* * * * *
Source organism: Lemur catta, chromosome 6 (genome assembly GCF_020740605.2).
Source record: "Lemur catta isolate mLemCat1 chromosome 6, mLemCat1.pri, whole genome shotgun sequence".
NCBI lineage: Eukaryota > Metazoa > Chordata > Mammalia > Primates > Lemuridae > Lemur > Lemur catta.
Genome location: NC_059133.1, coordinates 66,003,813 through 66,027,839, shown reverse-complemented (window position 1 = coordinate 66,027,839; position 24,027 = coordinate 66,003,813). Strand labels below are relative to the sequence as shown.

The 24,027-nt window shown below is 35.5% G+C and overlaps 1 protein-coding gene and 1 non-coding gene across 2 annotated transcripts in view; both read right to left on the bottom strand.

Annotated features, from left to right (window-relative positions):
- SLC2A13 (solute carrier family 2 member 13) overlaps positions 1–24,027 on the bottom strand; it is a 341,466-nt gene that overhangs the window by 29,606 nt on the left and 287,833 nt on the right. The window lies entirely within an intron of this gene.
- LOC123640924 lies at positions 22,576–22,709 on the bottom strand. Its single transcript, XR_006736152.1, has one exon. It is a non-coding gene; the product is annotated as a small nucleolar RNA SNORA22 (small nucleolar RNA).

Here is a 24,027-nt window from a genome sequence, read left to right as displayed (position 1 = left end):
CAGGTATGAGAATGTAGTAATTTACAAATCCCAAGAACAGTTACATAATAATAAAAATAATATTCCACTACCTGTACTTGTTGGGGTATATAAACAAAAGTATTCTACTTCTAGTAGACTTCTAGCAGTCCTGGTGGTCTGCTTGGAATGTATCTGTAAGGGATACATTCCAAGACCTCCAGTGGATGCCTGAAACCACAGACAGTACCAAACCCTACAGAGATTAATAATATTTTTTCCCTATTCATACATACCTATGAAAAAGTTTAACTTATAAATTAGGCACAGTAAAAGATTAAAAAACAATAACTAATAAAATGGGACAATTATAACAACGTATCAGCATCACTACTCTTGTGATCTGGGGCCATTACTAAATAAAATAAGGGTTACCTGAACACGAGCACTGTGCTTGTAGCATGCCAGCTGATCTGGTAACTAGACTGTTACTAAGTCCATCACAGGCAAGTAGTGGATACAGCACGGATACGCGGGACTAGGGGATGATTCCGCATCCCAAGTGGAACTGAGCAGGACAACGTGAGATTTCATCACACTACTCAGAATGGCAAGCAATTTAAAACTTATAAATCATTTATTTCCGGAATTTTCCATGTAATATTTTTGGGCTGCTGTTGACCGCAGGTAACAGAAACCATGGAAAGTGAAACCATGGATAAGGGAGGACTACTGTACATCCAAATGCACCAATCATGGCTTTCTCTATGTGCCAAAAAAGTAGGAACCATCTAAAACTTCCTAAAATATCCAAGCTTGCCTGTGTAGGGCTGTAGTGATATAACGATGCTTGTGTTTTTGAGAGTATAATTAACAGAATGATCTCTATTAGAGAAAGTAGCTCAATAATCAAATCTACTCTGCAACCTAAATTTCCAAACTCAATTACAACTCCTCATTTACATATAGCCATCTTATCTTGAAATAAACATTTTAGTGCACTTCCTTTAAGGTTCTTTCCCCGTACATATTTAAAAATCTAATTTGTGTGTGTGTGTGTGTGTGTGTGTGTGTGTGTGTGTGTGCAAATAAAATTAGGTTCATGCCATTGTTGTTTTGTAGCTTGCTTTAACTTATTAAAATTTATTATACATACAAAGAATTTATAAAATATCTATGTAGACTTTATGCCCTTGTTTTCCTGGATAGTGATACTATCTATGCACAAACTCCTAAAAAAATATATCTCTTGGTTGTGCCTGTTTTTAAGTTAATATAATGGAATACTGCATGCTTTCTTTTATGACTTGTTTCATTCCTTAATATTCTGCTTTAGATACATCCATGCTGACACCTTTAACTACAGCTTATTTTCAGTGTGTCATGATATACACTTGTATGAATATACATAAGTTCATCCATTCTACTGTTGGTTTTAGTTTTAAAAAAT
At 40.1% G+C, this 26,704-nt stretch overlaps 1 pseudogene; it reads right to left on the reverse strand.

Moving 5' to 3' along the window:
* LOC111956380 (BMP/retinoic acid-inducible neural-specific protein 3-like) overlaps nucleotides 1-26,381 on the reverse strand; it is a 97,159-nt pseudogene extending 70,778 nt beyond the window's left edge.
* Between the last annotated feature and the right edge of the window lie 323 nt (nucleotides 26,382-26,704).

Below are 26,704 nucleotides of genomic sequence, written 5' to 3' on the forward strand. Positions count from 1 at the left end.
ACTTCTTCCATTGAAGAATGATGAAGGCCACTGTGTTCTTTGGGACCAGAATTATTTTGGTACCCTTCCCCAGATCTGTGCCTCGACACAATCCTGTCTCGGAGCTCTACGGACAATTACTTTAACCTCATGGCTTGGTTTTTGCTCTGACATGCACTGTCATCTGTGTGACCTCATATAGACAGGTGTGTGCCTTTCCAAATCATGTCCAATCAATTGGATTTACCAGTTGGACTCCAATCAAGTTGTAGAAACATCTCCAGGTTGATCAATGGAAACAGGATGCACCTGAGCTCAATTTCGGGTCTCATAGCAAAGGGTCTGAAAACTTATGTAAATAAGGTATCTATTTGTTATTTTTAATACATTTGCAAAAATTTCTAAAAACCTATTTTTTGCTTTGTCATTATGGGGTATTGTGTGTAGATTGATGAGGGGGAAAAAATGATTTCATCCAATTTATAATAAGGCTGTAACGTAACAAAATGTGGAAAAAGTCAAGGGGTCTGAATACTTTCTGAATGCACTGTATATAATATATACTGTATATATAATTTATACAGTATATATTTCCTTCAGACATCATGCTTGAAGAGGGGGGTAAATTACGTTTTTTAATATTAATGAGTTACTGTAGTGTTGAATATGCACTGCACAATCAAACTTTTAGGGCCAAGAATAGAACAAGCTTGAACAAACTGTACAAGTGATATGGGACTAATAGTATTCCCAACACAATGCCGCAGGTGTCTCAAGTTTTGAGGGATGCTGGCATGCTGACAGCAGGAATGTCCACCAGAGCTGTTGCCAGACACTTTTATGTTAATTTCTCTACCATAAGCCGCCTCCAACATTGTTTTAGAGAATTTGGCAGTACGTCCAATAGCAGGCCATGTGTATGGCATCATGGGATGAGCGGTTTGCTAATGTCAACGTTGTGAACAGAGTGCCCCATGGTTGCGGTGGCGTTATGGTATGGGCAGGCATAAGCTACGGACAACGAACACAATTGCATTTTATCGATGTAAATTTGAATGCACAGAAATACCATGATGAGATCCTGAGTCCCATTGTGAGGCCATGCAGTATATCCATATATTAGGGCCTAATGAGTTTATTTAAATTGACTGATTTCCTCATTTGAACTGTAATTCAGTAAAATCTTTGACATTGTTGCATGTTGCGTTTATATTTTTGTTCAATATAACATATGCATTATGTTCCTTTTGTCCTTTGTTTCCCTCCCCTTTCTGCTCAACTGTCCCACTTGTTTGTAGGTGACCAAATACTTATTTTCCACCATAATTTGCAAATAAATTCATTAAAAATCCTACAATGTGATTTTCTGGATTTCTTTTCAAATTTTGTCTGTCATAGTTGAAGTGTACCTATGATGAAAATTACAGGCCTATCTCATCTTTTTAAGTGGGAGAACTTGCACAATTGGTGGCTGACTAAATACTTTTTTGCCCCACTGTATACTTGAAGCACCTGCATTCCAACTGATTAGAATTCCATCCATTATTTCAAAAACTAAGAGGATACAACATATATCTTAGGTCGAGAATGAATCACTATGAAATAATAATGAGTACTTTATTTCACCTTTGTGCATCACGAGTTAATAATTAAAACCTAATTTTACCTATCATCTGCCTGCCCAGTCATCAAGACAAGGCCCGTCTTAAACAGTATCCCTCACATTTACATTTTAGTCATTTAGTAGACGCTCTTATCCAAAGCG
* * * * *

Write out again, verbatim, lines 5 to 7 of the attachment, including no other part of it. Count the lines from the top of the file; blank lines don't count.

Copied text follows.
The 24,027-nt window shown below is 35.5% G+C and overlaps 1 protein-coding gene and 1 non-coding gene across 2 annotated transcripts in view; both read right to left on the bottom strand.

Annotated features, from left to right (window-relative positions):
- SLC2A13 (solute carrier family 2 member 13) overlaps positions 1–24,027 on the bottom strand; it is a 341,466-nt gene that overhangs the window by 29,606 nt on the left and 287,833 nt on the right. The window lies entirely within an intron of this gene.